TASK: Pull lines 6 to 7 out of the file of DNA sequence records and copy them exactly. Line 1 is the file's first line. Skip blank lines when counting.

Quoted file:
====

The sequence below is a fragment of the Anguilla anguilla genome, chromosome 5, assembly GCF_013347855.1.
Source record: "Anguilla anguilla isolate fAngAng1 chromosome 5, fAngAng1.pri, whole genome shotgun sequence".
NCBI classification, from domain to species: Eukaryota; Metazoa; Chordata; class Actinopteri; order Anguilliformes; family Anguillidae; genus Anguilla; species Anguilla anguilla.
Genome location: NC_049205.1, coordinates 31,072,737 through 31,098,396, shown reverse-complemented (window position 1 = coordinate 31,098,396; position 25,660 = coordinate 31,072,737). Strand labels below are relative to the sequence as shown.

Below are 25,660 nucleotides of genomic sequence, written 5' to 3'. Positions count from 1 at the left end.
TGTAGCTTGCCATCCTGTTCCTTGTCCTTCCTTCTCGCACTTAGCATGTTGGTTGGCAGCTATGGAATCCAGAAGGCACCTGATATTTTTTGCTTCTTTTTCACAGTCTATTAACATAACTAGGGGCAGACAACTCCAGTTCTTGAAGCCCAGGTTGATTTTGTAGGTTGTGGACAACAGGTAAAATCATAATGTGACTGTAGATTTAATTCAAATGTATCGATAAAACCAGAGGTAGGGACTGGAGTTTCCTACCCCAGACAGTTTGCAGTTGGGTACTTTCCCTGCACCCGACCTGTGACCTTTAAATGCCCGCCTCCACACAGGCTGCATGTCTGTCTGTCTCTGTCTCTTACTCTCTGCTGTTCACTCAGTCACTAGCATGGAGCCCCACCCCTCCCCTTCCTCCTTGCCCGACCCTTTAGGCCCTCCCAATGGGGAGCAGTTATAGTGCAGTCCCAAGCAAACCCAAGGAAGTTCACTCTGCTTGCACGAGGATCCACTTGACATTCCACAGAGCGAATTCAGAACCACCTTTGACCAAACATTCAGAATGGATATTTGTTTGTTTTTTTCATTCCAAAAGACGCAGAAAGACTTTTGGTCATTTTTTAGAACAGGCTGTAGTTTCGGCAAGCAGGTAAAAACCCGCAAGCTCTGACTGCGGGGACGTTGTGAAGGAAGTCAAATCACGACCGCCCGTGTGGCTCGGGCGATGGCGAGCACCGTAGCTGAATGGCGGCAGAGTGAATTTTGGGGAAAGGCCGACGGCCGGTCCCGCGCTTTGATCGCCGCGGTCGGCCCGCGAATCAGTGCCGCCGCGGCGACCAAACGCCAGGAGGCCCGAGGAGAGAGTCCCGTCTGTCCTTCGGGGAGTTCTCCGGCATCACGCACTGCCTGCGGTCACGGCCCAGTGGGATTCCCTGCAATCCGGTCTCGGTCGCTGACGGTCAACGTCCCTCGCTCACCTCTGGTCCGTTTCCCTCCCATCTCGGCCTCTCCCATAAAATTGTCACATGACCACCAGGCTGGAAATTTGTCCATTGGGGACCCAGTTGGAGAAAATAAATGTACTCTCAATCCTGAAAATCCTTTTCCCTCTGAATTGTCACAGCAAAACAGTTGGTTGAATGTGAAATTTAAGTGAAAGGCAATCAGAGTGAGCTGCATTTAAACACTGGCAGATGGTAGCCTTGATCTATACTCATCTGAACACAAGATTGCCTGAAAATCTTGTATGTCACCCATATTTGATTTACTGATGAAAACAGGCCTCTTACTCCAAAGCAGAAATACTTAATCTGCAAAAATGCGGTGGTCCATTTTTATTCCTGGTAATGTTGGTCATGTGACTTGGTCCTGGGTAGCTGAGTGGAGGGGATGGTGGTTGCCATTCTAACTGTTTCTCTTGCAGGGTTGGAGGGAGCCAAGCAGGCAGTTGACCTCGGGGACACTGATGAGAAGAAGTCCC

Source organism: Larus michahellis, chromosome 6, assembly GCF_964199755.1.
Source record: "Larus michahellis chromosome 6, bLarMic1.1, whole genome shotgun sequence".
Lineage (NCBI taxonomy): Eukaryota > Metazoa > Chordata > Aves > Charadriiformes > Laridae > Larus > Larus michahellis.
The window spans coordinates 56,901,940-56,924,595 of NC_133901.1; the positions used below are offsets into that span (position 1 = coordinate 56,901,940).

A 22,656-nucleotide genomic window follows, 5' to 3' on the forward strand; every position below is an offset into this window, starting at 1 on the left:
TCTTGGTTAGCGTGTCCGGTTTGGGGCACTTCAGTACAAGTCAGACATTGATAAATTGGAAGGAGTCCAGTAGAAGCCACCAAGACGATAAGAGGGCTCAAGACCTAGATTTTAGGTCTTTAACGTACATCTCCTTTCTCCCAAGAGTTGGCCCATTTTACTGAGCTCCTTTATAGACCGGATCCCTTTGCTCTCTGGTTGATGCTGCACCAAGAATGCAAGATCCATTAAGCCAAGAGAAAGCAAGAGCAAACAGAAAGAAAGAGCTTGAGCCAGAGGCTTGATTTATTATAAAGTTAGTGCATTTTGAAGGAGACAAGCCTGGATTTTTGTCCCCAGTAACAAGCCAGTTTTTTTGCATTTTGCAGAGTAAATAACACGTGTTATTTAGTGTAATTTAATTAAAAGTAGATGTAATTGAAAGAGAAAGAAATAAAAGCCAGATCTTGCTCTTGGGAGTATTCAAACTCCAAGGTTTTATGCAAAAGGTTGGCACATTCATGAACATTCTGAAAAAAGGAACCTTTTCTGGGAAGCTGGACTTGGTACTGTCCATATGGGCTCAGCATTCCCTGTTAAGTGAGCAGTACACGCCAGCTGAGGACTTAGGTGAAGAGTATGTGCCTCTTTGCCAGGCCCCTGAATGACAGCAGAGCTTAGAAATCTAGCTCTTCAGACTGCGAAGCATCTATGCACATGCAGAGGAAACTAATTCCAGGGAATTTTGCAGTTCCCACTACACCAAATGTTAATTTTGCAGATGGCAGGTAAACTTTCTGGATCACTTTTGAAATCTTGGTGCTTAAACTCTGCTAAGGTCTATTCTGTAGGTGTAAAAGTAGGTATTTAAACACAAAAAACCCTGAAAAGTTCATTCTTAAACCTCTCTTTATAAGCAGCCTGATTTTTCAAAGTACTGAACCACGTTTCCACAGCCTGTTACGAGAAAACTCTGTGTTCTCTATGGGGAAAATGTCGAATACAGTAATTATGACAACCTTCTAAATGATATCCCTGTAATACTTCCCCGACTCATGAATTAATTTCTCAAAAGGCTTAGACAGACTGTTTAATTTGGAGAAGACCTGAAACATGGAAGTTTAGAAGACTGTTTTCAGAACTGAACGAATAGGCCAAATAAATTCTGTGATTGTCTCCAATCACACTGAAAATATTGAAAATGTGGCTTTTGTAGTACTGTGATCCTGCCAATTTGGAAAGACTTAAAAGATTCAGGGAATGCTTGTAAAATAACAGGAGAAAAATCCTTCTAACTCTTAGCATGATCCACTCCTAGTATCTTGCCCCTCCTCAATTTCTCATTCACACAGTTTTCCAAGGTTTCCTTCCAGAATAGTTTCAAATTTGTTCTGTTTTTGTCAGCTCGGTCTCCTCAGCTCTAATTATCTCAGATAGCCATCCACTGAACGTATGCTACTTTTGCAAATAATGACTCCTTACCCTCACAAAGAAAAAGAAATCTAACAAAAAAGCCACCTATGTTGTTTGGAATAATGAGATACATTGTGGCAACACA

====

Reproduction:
TGTAGCTTGCCATCCTGTTCCTTGTCCTTCCTTCTCGCACTTAGCATGTTGGTTGGCAGCTATGGAATCCAGAAGGCACCTGATATTTTTTGCTTCTTTTTCACAGTCTATTAACATAACTAGGGGCAGACAACTCCAGTTCTTGAAGCCCAGGTTGATTTTGTAGGTTGTGGACAACAGGTAAAATCATAATGTGACTGTAGATTTAATTCAAATGTATCGATAAAACCAGAGGTAGGGACTGGAGTTTCCTACCCCAGACAGTTTGCAGTTGGGTACTTTCCCTGCACCCGACCTGTGACCTTTAAATGCCCGCCTCCACACAGGCTGCATGTCTGTCTGTCTCTGTCTCTTACTCTCTGCTGTTCACTCAGTCACTAGCATGGAGCCCCACCCCTCCCCTTCCTCCTTGCCCGACCCTTTAGGCCCTCCCAATGGGGAGCAGTTATAGTGCAGTCCCAAGCAAACCCAAGGAAGTTCACTCTGCTTGCACGAGGATCCACTTGACATTCCACAGAGCGAATTCAGAACCACCTTTGACCAAACATTCAGAATGGATATTTGTTTGTTTTTTTCATTCCAAAAGACGCAGAAAGACTTTTGGTCATTTTTTAGAACAGGCTGTAGTTTCGGCAAGCAGGTAAAAACCCGCAAGCTCTGACTGCGGGGACGTTGTGAAGGAAGTCAAATCACGACCGCCCGTGTGGCTCGGGCGATGGCGAGCACCGTAGCTGAATGGCGGCAGAGTGAATTTTGGGGAAAGGCCGACGGCCGGTCCCGCGCTTTGATCGCCGCGGTCGGCCCGCGAATCAGTGCCGCCGCGGCGACCAAACGCCAGGAGGCCCGAGGAGAGAGTCCCGTCTGTCCTTCGGGGAGTTCTCCGGCATCACGCACTGCCTGCGGTCACGGCCCAGTGGGATTCCCTGCAATCCGGTCTCGGTCGCTGACGGTCAACGTCCCTCGCTCACCTCTGGTCCGTTTCCCTCCCATCTCGGCCTCTCCCATAAAATTGTCACATGACCACCAGGCTGGAAATTTGTCCATTGGGGACCCAGTTGGAGAAAATAAATGTACTCTCAATCCTGAAAATCCTTTTCCCTCTGAATTGTCACAGCAAAACAGTTGGTTGAATGTGAAATTTAAGTGAAAGGCAATCAGAGTGAGCTGCATTTAAACACTGGCAGATGGTAGCCTTGATCTATACTCATCTGAACACAAGATTGCCTGAAAATCTTGTATGTCACCCATATTTGATTTACTGATGAAAACAGGCCTCTTACTCCAAAGCAGAAATACTTAATCTGCAAAAATGCGGTGGTCCATTTTTATTCCTGGTAATGTTGGTCATGTGACTTGGTCCTGGGTAGCTGAGTGGAGGGGATGGTGGTTGCCATTCTAACTGTTTCTCTTGCAGGGTTGGAGGGAGCCAAGCAGGCAGTTGACCTCGGGGACACTGATGAGAAGAAGTCCC

Source organism: Larus michahellis, chromosome 6, assembly GCF_964199755.1.